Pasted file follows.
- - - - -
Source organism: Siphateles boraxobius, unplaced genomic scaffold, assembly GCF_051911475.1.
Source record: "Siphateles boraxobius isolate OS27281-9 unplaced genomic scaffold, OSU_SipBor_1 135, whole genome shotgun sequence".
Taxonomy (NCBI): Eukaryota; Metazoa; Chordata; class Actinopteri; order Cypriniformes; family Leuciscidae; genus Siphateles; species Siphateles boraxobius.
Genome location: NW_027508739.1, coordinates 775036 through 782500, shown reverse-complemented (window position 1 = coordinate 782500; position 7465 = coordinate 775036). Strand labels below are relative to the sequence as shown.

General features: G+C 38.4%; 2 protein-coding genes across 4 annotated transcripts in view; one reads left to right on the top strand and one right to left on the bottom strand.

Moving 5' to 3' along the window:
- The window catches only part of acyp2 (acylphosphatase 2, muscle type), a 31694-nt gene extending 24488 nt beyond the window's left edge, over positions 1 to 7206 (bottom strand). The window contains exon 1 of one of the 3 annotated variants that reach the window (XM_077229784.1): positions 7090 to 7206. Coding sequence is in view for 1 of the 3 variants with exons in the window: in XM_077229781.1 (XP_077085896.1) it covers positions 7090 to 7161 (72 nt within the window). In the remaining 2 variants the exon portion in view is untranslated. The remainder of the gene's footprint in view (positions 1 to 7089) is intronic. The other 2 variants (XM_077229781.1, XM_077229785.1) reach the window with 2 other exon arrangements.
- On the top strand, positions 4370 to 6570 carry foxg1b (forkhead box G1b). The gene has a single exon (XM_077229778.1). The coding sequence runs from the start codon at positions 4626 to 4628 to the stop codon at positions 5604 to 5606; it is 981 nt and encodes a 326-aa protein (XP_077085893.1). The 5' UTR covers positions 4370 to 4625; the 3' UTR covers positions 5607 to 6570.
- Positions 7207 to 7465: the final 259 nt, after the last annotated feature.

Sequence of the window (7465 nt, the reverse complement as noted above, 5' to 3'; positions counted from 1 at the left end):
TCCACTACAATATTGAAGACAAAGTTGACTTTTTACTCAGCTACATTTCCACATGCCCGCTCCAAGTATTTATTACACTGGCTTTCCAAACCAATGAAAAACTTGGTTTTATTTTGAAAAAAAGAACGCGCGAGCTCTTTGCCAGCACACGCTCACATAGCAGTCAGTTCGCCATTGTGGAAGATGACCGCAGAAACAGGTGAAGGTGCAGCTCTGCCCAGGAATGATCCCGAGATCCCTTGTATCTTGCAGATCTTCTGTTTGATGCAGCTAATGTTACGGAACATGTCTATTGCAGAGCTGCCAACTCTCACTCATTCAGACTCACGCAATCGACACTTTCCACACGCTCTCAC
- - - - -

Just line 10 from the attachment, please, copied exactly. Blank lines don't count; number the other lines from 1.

Sequence of the window (7465 nt, the reverse complement as noted above, 5' to 3'; positions counted from 1 at the left end):